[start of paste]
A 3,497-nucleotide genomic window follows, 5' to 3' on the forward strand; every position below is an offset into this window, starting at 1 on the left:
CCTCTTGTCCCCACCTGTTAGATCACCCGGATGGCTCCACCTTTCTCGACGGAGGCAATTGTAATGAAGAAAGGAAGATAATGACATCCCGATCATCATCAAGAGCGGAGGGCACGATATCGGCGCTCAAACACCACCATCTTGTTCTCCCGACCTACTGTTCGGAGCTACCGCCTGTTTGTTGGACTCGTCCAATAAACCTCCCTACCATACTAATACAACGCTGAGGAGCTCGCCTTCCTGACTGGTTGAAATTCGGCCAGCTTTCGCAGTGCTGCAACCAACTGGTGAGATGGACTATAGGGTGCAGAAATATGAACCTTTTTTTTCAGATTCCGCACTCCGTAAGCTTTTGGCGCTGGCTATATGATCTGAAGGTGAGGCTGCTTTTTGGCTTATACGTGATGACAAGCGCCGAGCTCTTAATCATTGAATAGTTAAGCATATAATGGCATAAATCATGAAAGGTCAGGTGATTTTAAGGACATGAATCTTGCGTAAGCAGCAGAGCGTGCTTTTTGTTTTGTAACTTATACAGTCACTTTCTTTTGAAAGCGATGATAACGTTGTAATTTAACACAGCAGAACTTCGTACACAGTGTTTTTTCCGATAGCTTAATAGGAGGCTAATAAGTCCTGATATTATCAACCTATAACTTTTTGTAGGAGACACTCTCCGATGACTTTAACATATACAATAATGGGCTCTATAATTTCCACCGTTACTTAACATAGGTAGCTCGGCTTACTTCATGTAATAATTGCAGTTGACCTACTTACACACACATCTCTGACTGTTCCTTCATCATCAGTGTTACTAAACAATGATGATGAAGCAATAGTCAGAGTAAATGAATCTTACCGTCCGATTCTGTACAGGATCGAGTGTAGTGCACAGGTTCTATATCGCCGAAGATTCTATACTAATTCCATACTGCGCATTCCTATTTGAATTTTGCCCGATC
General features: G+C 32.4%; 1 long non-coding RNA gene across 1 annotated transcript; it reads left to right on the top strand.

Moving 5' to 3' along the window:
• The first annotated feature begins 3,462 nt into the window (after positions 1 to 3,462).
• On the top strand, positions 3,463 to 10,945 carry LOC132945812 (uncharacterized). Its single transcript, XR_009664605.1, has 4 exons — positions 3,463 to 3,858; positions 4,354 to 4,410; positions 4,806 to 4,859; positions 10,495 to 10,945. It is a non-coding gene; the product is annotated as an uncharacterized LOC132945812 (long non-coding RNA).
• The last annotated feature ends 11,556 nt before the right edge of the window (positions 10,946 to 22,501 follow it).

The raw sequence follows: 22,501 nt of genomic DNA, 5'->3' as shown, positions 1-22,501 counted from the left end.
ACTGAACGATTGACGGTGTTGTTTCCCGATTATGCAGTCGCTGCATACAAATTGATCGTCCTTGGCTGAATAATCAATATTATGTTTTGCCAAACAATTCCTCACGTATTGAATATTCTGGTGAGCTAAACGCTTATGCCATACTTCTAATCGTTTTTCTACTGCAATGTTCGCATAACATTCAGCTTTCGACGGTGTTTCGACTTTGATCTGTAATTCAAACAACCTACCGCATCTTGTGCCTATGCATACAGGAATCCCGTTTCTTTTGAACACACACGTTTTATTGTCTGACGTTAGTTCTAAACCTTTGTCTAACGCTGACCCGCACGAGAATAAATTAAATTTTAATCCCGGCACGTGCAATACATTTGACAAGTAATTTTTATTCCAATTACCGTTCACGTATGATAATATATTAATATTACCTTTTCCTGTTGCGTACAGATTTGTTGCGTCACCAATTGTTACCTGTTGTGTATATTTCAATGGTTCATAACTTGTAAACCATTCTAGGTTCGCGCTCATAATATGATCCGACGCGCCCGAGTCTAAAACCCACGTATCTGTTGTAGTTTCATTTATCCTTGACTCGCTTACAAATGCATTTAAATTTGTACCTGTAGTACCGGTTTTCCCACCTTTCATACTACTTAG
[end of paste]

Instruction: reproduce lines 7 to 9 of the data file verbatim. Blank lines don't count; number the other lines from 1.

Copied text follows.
• The last annotated feature ends 11,556 nt before the right edge of the window (positions 10,946 to 22,501 follow it).

The raw sequence follows: 22,501 nt of genomic DNA, 5'->3' as shown, positions 1-22,501 counted from the left end.
ACTGAACGATTGACGGTGTTGTTTCCCGATTATGCAGTCGCTGCATACAAATTGATCGTCCTTGGCTGAATAATCAATATTATGTTTTGCCAAACAATTCCTCACGTATTGAATATTCTGGTGAGCTAAACGCTTATGCCATACTTCTAATCGTTTTTCTACTGCAATGTTCGCATAACATTCAGCTTTCGACGGTGTTTCGACTTTGATCTGTAATTCAAACAACCTACCGCATCTTGTGCCTATGCATACAGGAATCCCGTTTCTTTTGAACACACACGTTTTATTGTCTGACGTTAGTTCTAAACCTTTGTCTAACGCTGACCCGCACGAGAATAAATTAAATTTTAATCCCGGCACGTGCAATACATTTGACAAGTAATTTTTATTCCAATTACCGTTCACGTATGATAATATATTAATATTACCTTTTCCTGTTGCGTACAGATTTGTTGCGTCACCAATTGTTACCTGTTGTGTATATTTCAATGGTTCATAACTTGTAAACCATTCTAGGTTCGCGCTCATAATATGATCCGACGCGCCCGAGTCTAAAACCCACGTATCTGTTGTAGTTTCATTTATCCTTGACTCGCTTACAAATGCATTTAAATTTGTACCTGTAGTACCGGTTTTCCCACCTTTCATACTACTTAG